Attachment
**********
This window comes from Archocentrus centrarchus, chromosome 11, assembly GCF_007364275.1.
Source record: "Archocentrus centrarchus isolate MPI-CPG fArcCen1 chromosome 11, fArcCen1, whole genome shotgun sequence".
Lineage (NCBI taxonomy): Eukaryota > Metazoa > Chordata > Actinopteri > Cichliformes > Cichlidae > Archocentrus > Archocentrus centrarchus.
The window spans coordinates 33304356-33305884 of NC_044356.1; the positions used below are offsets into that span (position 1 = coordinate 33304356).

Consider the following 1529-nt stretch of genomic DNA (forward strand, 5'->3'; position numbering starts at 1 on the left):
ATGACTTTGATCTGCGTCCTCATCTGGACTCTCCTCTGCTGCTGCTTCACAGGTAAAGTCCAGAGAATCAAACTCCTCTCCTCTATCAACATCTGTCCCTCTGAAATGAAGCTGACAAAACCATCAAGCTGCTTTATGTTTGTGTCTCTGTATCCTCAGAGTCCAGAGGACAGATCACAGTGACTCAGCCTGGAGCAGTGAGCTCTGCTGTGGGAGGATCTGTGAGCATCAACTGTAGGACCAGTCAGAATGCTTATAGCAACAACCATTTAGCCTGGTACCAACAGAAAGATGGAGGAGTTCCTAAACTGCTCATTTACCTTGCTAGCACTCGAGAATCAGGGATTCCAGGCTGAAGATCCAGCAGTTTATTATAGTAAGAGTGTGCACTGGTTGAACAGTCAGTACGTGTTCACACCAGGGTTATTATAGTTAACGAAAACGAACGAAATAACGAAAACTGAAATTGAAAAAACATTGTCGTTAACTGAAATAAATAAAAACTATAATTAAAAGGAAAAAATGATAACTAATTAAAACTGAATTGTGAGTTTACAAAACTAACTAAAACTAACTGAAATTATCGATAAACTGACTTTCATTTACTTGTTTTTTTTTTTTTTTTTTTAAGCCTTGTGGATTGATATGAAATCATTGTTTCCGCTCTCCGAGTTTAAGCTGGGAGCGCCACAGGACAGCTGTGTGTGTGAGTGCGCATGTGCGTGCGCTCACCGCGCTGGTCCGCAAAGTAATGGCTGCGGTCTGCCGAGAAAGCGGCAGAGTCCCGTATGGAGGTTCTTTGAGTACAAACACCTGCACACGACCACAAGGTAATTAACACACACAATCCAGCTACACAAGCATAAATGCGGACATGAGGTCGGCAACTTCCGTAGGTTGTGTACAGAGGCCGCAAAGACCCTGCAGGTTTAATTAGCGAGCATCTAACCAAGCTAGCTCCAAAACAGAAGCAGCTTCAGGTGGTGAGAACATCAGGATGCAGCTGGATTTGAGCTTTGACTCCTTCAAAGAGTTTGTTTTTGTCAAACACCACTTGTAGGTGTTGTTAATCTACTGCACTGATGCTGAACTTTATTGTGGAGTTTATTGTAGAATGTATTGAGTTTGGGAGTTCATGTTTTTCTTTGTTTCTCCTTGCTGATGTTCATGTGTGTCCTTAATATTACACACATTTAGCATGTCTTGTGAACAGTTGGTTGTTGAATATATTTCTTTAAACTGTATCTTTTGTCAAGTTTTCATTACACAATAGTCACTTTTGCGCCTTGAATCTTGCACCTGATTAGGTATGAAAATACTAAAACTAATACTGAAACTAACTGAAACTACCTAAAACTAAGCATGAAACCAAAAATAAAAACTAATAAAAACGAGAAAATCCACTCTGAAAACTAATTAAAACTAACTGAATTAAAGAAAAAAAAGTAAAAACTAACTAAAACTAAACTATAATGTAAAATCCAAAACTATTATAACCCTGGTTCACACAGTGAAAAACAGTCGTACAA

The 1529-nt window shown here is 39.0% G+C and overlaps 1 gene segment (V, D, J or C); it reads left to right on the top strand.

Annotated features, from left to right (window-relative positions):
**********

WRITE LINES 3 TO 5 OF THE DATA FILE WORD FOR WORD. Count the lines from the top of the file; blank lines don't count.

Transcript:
Lineage (NCBI taxonomy): Eukaryota > Metazoa > Chordata > Actinopteri > Cichliformes > Cichlidae > Archocentrus > Archocentrus centrarchus.
The window spans coordinates 33304356-33305884 of NC_044356.1; the positions used below are offsets into that span (position 1 = coordinate 33304356).

Consider the following 1529-nt stretch of genomic DNA (forward strand, 5'->3'; position numbering starts at 1 on the left):